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Clinical Trial
. 2019 Jan 10;14(1):e0210658.
doi: 10.1371/journal.pone.0210658. eCollection 2019.

Different Post-Training Processes in Children's and Adults' Motor Skill Learning

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Free PMC article
Clinical Trial

Different Post-Training Processes in Children's and Adults' Motor Skill Learning

Esther Adi-Japha et al. PLoS One. .
Free PMC article

Abstract

Do young children and adults share similar underlying motor skill learning mechanisms? Past studies have shown that school-aged children's speed of performance developed over wake periods of a few hours post-training. Such training-dependent gains were not found in adults. In the current study of children as young as 5-years-old and young adults who practiced a simple grapho-motor task, this finding was replicated only by the children that showed faster performance a few hours post-training. These positive gains in performance speed were retained two weeks later. Furthermore, among the children, variations in gains attained a few hours post-training were associated with initial performance level. These behavioral findings indicate different underlying post-training processes in children's and adults' motor skill learning thus, supporting differential tutoring of skills.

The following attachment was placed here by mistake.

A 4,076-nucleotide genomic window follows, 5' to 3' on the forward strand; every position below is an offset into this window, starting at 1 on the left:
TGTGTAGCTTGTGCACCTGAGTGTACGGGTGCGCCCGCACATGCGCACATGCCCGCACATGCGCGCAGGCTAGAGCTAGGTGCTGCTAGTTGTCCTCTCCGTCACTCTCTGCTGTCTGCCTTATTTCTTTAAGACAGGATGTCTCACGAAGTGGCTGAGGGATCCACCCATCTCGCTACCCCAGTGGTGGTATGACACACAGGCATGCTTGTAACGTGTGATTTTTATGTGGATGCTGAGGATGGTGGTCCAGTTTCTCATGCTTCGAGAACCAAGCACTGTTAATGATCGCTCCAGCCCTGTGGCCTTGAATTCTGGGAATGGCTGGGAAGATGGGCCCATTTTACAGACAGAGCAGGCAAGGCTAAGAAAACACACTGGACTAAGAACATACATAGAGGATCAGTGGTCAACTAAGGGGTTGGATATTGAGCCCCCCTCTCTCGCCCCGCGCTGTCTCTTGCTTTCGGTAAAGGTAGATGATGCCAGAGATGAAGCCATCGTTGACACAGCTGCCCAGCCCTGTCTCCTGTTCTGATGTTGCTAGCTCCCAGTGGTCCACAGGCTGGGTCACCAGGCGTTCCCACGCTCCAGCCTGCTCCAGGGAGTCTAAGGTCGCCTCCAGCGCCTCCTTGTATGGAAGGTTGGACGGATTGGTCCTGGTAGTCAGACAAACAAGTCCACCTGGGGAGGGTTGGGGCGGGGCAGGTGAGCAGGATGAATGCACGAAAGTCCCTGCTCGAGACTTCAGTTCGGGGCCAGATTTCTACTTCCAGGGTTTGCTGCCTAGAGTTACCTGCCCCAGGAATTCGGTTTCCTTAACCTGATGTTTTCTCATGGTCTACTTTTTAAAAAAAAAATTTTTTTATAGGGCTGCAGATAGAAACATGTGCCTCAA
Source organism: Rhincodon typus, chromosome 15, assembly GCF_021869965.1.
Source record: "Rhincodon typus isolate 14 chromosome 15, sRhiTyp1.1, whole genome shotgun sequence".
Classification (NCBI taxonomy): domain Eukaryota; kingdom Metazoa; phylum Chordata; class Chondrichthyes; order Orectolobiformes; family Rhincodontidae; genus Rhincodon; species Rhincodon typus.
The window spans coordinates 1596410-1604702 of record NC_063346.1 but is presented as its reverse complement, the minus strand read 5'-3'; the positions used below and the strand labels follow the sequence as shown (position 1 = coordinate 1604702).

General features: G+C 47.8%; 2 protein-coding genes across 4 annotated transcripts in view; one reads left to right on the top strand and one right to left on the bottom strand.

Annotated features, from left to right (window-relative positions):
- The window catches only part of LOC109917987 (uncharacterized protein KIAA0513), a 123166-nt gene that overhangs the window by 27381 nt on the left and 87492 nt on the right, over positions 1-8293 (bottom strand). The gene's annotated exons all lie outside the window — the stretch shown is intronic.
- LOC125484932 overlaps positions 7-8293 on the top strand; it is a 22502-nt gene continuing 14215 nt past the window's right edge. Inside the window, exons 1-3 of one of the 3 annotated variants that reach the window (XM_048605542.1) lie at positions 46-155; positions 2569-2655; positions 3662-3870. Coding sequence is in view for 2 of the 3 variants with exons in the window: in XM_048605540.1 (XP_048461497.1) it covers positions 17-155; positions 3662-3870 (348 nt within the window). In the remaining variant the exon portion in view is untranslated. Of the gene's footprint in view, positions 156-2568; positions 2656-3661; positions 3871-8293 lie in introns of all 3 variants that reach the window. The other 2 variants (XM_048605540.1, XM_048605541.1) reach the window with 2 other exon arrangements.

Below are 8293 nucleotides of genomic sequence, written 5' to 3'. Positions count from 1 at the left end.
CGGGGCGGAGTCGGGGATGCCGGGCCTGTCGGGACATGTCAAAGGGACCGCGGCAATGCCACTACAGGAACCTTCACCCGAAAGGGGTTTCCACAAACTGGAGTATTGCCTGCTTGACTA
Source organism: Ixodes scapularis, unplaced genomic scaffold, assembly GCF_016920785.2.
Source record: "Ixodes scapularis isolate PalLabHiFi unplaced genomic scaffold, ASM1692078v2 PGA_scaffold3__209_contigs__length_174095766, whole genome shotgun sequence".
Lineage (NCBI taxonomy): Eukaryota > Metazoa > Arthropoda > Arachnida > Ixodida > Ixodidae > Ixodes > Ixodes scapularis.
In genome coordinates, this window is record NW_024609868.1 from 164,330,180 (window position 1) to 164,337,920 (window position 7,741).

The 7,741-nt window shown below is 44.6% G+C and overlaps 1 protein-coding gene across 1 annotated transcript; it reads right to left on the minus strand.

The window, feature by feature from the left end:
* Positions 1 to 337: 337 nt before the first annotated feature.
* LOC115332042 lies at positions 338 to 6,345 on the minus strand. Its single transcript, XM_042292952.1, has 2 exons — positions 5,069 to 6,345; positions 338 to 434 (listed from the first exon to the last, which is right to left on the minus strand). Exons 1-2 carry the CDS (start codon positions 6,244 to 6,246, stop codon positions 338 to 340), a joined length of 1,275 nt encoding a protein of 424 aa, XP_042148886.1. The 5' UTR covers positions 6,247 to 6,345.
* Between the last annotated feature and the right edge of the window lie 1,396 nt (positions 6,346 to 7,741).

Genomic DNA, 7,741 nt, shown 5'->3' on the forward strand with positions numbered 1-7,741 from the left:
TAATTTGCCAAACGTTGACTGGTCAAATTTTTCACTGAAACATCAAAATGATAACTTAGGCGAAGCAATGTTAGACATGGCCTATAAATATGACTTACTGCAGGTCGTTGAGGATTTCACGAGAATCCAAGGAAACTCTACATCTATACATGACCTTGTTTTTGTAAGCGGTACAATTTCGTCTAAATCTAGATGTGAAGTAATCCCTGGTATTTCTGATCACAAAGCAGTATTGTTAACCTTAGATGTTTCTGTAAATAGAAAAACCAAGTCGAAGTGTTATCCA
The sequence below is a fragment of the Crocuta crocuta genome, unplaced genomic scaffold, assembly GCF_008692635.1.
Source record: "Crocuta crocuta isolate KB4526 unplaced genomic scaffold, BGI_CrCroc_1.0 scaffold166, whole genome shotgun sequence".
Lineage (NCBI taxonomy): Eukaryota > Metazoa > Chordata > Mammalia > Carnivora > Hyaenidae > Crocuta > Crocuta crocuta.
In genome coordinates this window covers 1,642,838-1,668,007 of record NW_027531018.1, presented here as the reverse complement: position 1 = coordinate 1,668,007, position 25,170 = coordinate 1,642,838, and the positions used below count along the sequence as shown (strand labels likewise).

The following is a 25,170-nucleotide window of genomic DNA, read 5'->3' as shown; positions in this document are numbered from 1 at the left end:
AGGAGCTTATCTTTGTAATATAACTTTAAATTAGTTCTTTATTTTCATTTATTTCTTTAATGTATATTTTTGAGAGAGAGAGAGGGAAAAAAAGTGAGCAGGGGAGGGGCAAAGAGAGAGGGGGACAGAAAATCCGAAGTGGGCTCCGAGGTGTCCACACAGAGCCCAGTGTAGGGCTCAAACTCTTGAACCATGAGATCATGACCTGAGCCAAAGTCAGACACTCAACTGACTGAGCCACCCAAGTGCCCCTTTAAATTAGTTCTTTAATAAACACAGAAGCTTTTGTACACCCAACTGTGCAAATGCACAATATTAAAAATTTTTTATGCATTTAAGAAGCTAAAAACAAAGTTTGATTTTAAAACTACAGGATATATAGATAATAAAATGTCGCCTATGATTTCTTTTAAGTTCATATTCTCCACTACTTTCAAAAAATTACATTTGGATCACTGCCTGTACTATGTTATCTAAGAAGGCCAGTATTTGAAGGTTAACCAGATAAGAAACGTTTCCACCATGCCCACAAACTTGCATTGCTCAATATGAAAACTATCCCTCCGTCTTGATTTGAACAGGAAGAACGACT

Conflict of interest statement

The authors have declared that no competing interests exist.

Figures

Fig 1
Fig 1. The invented letter stimuli.
(A) A single stimulus. Writing direction A-B-C. (B) A block of the invented letter task. Writing direction is from right-to-left.
Fig 2
Fig 2. Speed and accuracy (mean and SE): Initial-training (pre, blocks 1–4 on Day 1), end-of-training (post, blocks 9–12 on Day 1), 2- or 4- hours post-training (2/4 h-post), and 2 weeks post-training (2wk-post).
(A) Time per block. (B) Number of correctly produced shapes (of 15). Bonferroni, black star, p < .001, blue star, p < .02.

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Publication types

Grant support

This work was supported by EAJ Israel Science Foundation, 1632/13 (https://www.isf.org.il/#/). The funder had no role in study design, data collection and analysis, decision to publish, or preparation of the manuscript.
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